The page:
Young Workers Profiled: Tanika Chaisson

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Tanika Chaisson

Tanika Chaisson is a member of Unifor local 707-A in Fort McMurray, Alberta and a member of the Prairie's Young Workers Committee member. She spoke to us about the importance of increasing the number of young workers who are unionized.

What do you think is an important issue for young workers today?

Young workers are facing many challenges, not just one. They are all a piece of a much larger puzzle. If I were to choose one, I would say unionization rates in Canada and across the globe.

Because there is a misunderstanding about what unions can do for workers, the employers have a lot of power. This often leads to bad political decisions. When young workers are not as engaged as we should be, we're electing people who are not labour friendly. This has consequences.

The unionization rate is still below 30% in Canada, and it's even lower south of the border. If we don't continue to fight and amplify our fight, that number is going to keep going down. We want to turn that trend upwards, not go downwards.

This issue encompasses everything else. It affects housing. It affects pensions, wages and benefits. It affects health and well-being of individuals. I think we're learning, and a lot of this is slowly coming to surface.

The bottom line is: the best way to combat inequity of power is by unionizing.

How does this issue affect young workers?

Unions bring job security, which is hard to find these days. Unions bring better pensions, which is also hard to find these days.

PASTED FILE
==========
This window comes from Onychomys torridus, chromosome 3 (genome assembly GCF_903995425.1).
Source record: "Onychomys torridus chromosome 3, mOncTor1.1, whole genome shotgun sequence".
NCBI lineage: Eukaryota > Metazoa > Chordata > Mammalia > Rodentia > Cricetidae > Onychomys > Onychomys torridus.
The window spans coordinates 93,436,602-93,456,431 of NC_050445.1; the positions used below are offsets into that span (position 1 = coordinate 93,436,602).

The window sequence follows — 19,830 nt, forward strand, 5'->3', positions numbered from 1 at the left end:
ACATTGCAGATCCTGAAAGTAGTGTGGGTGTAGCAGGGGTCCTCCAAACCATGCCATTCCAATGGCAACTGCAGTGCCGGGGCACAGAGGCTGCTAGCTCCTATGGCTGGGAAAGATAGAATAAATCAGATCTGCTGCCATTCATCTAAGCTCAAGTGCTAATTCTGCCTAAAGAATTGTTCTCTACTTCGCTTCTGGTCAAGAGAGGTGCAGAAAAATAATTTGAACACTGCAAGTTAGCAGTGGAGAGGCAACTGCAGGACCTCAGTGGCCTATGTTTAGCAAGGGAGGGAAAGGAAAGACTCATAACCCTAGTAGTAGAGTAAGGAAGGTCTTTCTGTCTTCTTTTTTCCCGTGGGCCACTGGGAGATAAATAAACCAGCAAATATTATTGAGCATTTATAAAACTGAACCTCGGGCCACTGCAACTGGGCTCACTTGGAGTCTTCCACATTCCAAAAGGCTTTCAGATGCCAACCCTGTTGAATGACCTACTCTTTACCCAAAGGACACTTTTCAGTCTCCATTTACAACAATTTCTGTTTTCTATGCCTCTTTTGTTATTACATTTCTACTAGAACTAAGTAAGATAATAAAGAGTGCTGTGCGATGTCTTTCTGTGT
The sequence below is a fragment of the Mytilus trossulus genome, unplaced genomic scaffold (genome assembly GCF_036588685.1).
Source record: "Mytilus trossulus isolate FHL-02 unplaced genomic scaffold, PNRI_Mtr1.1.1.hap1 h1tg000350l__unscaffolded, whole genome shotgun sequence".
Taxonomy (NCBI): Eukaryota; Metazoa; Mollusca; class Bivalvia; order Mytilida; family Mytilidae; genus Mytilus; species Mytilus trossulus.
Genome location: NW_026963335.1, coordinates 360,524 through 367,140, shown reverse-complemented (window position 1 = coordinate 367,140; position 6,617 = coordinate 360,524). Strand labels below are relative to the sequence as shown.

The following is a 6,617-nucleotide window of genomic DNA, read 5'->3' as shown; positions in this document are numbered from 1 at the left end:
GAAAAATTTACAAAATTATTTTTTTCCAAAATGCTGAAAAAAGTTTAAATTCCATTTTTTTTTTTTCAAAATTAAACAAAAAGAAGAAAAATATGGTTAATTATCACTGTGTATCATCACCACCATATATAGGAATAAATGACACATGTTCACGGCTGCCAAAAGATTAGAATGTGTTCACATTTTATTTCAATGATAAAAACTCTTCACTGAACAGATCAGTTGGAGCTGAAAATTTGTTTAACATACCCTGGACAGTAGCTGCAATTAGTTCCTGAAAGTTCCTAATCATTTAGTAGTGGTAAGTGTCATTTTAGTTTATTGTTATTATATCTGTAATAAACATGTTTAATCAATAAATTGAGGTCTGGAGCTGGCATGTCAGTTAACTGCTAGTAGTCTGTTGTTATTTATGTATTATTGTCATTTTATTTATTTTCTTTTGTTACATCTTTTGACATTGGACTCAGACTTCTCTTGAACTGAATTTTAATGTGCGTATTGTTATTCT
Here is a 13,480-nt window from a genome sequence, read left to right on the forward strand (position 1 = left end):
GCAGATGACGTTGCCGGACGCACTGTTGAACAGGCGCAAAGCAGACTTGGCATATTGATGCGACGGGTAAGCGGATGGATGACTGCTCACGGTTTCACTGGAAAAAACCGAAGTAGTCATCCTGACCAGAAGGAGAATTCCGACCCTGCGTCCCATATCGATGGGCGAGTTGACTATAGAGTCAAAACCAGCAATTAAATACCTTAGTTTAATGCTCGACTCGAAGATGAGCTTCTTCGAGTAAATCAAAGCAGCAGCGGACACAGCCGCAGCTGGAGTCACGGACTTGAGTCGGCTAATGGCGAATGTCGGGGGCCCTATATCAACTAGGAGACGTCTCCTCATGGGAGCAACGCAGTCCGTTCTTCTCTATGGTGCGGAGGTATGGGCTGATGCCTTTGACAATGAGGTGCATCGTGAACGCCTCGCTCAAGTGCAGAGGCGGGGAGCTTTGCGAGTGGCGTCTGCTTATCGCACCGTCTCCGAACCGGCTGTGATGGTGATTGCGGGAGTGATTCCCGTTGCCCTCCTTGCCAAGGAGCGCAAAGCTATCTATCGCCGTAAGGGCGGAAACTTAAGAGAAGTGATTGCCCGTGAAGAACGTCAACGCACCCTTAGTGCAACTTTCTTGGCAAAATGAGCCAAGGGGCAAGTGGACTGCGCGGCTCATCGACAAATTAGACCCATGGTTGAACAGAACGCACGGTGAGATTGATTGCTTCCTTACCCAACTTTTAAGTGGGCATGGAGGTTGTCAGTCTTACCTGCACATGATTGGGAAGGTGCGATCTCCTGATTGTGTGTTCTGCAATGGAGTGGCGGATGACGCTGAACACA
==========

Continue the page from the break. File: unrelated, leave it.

The fact is that we are treated more equal as workers in a unionized environment. Sometimes, it happens that young workers are discriminated against because of our age. Unions advocate for all workers, and seniority gives young workers a step up compared to a non-unionized workplace where there could be discrimination.

Personally, I am a rule follower. A collective agreement sets out the rules really clearly for the employer and the employee. When something happens that is not fair, it's not up to the employer to decide what to do - it's up to the collective agreement.

I like to use vacation as an example. If you're a young worker in your workplace, you probably wouldn't get the first pick of when you take your vacation because the employer is friends with someone else. But with a collective agreement, the rules for how you get vacation are set out. It's the best way to have an equal process with your colleagues.

What do you think our union should do to push this issue forward?

Our union can continue advocating for labour-friendly governments, which is so important. Some people associate their identify with a political party. What I like about our union is that we focus on important issues that are relevant to working people, and sometimes that has nothing to do with political parties. It's our job to educate our members in non-partisan ways and to show what parties will actually push forward labour-friendly legislation.

Legislation that helps workers can make it easier to join unions increase unionization rates, which will in turn be good for young workers and all workers.

What can young workers do to be active on this issue?

Young workers need to get involved with their union and learn from the people who have been there for a while, and truly get interested in the cause.

Although we may be young, these issues are going to be in our lives forever. If we don't address them now, we are going to have to deal with them at a later time.

We should get involve with our union, get involved with our workplace, get a committee going, get involved in politics. You don't have to be an expert to vote. Read the platforms, look for people who like and support workers. Stay active and keep up the fight.

What is something that got you through the pandemic so far?

My job, actually. I don't envy people who work from home. I recognize it's a hard thing. I got through it thanks to the routine I established. Since I was an essential worker, my job hasn't changed. Going to work every day was a big struggle mentally and emotionally, but it kept me going physically. It gave me some consistency. And also my dog is the best.